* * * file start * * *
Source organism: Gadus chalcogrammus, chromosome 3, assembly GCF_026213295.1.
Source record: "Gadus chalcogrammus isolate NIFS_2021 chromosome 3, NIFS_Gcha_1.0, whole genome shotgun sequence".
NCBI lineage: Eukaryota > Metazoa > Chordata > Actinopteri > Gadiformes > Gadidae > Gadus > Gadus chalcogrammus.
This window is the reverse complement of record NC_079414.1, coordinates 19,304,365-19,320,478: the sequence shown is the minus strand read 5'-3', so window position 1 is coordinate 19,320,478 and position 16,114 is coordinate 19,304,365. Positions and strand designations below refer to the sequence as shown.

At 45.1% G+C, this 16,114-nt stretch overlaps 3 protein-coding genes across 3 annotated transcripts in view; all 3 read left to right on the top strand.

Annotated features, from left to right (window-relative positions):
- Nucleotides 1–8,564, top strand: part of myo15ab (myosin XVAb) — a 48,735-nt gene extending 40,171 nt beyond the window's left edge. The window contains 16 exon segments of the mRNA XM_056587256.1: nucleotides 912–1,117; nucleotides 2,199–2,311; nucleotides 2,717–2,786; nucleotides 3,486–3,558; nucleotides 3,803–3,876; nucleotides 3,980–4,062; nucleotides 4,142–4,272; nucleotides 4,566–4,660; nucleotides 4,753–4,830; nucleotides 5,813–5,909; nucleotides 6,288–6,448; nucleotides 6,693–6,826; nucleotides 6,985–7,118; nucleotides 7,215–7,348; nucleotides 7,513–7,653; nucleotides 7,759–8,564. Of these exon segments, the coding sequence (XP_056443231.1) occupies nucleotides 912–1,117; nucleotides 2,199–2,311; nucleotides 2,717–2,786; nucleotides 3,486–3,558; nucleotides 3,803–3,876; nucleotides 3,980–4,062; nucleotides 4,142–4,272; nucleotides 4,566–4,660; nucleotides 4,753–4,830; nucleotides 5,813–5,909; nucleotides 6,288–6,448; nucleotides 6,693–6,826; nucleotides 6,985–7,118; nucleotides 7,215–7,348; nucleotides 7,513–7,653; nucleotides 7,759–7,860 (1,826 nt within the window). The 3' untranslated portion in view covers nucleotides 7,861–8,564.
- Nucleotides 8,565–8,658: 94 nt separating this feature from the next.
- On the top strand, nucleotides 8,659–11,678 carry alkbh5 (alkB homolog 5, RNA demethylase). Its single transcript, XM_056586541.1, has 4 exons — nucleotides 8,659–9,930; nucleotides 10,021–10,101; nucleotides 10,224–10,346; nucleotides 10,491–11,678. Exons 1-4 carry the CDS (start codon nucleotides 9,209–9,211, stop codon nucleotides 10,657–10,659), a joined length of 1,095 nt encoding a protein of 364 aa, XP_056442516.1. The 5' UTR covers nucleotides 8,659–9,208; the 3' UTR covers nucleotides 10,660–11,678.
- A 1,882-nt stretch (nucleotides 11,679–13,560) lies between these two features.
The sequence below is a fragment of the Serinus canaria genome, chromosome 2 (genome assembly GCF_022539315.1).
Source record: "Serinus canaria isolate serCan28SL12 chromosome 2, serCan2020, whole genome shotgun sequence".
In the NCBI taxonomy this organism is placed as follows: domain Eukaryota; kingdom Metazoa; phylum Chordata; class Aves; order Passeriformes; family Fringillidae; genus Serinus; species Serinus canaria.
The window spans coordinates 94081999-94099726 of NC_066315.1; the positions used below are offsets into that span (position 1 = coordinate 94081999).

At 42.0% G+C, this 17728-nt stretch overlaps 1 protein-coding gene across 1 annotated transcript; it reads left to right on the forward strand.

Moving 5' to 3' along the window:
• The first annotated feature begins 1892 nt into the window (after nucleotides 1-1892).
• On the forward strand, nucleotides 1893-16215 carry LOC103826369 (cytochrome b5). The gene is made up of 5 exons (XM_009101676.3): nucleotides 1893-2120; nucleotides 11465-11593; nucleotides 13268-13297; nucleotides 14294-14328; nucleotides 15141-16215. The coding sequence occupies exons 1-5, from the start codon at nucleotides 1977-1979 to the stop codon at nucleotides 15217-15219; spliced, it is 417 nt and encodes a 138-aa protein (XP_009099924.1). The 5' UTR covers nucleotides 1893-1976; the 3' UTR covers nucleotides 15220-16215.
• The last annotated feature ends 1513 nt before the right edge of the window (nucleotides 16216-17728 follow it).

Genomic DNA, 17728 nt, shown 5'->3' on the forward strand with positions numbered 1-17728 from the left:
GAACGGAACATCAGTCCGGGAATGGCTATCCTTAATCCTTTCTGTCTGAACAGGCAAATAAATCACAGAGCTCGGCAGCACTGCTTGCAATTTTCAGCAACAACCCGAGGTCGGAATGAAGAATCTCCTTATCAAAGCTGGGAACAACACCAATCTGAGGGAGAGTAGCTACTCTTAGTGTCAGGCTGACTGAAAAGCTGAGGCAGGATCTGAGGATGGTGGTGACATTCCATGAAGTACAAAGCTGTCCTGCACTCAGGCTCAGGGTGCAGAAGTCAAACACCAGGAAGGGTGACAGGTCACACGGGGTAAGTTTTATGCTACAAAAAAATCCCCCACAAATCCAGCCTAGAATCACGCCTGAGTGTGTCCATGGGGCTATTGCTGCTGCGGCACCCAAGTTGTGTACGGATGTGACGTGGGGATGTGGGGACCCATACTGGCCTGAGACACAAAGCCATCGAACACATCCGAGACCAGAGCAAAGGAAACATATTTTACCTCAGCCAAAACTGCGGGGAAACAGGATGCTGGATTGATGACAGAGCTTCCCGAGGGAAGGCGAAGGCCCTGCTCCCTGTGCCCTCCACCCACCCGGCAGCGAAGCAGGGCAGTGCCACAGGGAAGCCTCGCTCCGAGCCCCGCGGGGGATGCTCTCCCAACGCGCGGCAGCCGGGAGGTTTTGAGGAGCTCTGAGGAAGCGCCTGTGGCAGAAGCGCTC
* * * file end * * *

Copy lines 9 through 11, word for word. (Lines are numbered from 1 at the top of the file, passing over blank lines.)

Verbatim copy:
- On the top strand, nucleotides 8,659–11,678 carry alkbh5 (alkB homolog 5, RNA demethylase). Its single transcript, XM_056586541.1, has 4 exons — nucleotides 8,659–9,930; nucleotides 10,021–10,101; nucleotides 10,224–10,346; nucleotides 10,491–11,678. Exons 1-4 carry the CDS (start codon nucleotides 9,209–9,211, stop codon nucleotides 10,657–10,659), a joined length of 1,095 nt encoding a protein of 364 aa, XP_056442516.1. The 5' UTR covers nucleotides 8,659–9,208; the 3' UTR covers nucleotides 10,660–11,678.
- A 1,882-nt stretch (nucleotides 11,679–13,560) lies between these two features.
The sequence below is a fragment of the Serinus canaria genome, chromosome 2 (genome assembly GCF_022539315.1).